(REUTERS/Jason Miczek)

Each week, In Theory takes on a big idea in the news and explores it from a range of perspectives. This week we’re talking about gun ownership. Need a primer? Catch up here.

Associate Professor Philip Alpers is founding director of GunPolicy.org, a global project of the Sydney School of Public Health that compares armed violence, firearm injury prevention and gun law across 350 jurisdictions worldwide.

Although we foreigners can offer no immediate solution to America’s gun infestation, we can see how you lost control of the plague of armed violence. Outsiders are also perplexed to see that you’ve done so little to grant your citizens a basic human right — the freedom to live without fear of death by gunshot.

Historically, there’s little mystery as to how it began. The early laws of each European empire relied on two pillars of gun safety: Firearm owners were obliged to apply for a license and then to register each firearm, just as we do with cars. Because these restrictions were copied to hundreds of colonies, almost all nations now rely on universal licensing and registration to regulate firearms. Except America.

[Other perspectives: The gun debate doesn’t have to be all or nothing]

Even as America rejected British rule and charted its own brave course, your Founding Fathers and settlers often did more to control firearms than you do today. In Dodge City, Kan.;  Tombstone, Ariz.; New York; and Chicago — to name just a few — stringent gun controls were commonly imposed. But since then, interest groups have bullied politicians into allowing unlicensed, unquantified gun ownership. The United States is now alone with its Second Amendment and almost alone in regulating assault weapons and handguns with such laxity.

Today, the Congressional Research Service estimates that U.S. residents collectively own 310 million private guns. That’s just a guess, and it’s probably overblown. But here lies the problem: You can’t even gauge the details of America’s 30,000-deaths-a-year epidemic of gun violence, let alone work out how best to save lives, while the gun lobby in Congress systematically crushes attempts at research.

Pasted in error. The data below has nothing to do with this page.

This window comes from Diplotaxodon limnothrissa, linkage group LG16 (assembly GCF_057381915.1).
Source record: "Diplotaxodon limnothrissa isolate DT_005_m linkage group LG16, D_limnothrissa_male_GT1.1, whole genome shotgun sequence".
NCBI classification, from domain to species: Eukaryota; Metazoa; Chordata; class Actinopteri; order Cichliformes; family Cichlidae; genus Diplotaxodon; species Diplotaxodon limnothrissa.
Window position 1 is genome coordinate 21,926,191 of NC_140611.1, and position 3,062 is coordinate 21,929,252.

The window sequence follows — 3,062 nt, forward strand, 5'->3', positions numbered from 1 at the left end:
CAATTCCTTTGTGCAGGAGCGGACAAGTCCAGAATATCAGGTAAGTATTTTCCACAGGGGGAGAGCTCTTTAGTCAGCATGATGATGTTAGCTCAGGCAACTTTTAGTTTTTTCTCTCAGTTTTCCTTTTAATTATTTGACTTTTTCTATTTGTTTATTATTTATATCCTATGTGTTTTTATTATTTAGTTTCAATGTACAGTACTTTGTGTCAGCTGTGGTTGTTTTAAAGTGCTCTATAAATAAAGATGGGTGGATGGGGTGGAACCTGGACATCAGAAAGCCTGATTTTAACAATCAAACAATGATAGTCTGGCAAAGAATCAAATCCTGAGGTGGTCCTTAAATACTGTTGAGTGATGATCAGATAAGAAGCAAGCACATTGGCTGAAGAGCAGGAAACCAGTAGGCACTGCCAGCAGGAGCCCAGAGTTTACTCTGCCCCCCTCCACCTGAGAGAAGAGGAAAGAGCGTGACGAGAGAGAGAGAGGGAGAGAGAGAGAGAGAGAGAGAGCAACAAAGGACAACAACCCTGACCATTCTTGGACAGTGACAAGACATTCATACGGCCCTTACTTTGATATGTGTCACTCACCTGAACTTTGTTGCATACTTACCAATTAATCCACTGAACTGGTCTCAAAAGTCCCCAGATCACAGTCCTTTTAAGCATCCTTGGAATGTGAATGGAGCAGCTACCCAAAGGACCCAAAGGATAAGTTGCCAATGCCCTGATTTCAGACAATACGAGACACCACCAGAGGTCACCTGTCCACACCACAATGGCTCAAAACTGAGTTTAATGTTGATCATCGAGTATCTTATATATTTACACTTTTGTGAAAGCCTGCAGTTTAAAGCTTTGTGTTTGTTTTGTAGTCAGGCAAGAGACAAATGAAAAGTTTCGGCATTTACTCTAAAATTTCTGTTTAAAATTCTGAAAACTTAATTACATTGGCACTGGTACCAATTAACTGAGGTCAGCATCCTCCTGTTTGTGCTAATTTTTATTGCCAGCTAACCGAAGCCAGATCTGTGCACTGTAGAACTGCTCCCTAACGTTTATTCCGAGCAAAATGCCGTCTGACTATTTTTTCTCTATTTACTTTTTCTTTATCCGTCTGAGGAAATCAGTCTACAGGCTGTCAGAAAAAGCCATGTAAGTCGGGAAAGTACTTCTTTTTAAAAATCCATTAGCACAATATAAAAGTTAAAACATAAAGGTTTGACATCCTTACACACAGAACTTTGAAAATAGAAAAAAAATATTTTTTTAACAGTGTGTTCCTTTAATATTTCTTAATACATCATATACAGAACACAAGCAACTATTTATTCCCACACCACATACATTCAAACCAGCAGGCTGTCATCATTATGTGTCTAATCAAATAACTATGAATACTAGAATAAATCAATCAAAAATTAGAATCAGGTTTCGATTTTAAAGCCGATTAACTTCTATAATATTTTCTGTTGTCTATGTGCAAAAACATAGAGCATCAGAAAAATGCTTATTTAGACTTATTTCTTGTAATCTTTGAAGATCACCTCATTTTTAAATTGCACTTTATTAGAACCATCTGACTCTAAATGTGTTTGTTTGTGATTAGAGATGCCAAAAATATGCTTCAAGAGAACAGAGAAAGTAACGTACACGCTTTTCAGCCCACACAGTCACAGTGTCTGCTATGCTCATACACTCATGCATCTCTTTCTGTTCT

Most developed countries have already moved to reduce gun-fueled mayhem. The Great Britain, Argentina and Brazil all mounted massive national gun buybacks to reduce the availability of firearms. The world’s largest occurred in Australia, where a million of its guns — one-third of the nation’s private arsenal — were destroyed after a spate of gun massacres that claimed 100 lives.

Despite a subsequent shooters’ buying spree that has replaced confiscated semi-automatic weapons with new single-shot long guns, the per-capita rate of firearm ownership remains 23 percent lower than it was 20 years ago. The risk of dying by gunshot in Australia fell by more than half, and stayed there. Research found no evidence of substitution to other weapons or means of violent death.

When presidential candidate Hillary Clinton recently agreed that Australia’s gun safety measures are “worth considering,” was she suggesting the unthinkable — gun confiscation in the United States? “Of course not,” her spokeswoman swiftly said.

But that’s disingenuous. When a government bans a particularly dangerous type of firearm, then offers to buy those guns under threat of prosecution, that is of course confiscation and destruction of private property. Yet John Howard, Australia’s most conservative prime minister in decades, was just one leader of a large democracy who achieved just that. Australia’s 10-year spate of public mass shootings came to a sudden stop, and in almost two decades, we haven’t suffered another.

[Other perspectives: The right to bear arms isn’t up for debate]

To public health practitioners, the gun is to gun violence as the mosquito is to malaria. Break the chain of causation, and the disease begins to retreat. But when guns proliferate, a harm agent designed to kill drives an infectious disease fueled by fear and profit. The more Americans die by gunshot, the more Americans purchase guns.

Successive U.S. surgeons general have rightly described America’s scourge of 30,000 gun deaths each year as an “epidemic” and a “preventable health problem.” Yet the number of U.S. researchers dedicated to this field across all academic disciplines is as few as a dozen. Each year, Congress chokes federal funding to ensure that this remains the case.

All this from a great nation that has led the world in public health interventions to save millions of lives. Both cars and guns are symbols of freedom and masculinity, yet Americans slashed road deaths by applying a holistic suite of public safety measures. You saved countless billions of taxpayer dollars by reducing the health cost of tobacco-related disease and HIV/AIDS.

As with guns, these public safety measures faced intense initial opposition, fueled by personal views on morality, religion, individual freedom and dislike of government. One day, as more and more Americans die, you’ll be left with little option but to bite the bullet and curb gun deaths by following the evidence.

Explore these other perspectives:

Tom Zoellner: Here’s how to end the NRA’s stranglehold on gun policy

Jay Wachtel: Ex-ATF Agent: America is only pretending to regulate lethal firearms.

Charles C.W. Cooke: The right to bear arms isn’t up for debate

Michael Waldman: The gun debate doesn’t have to be all or nothing

Jonathan Blanks: ‘Common-sense’ gun reform is overrated. Here’s why.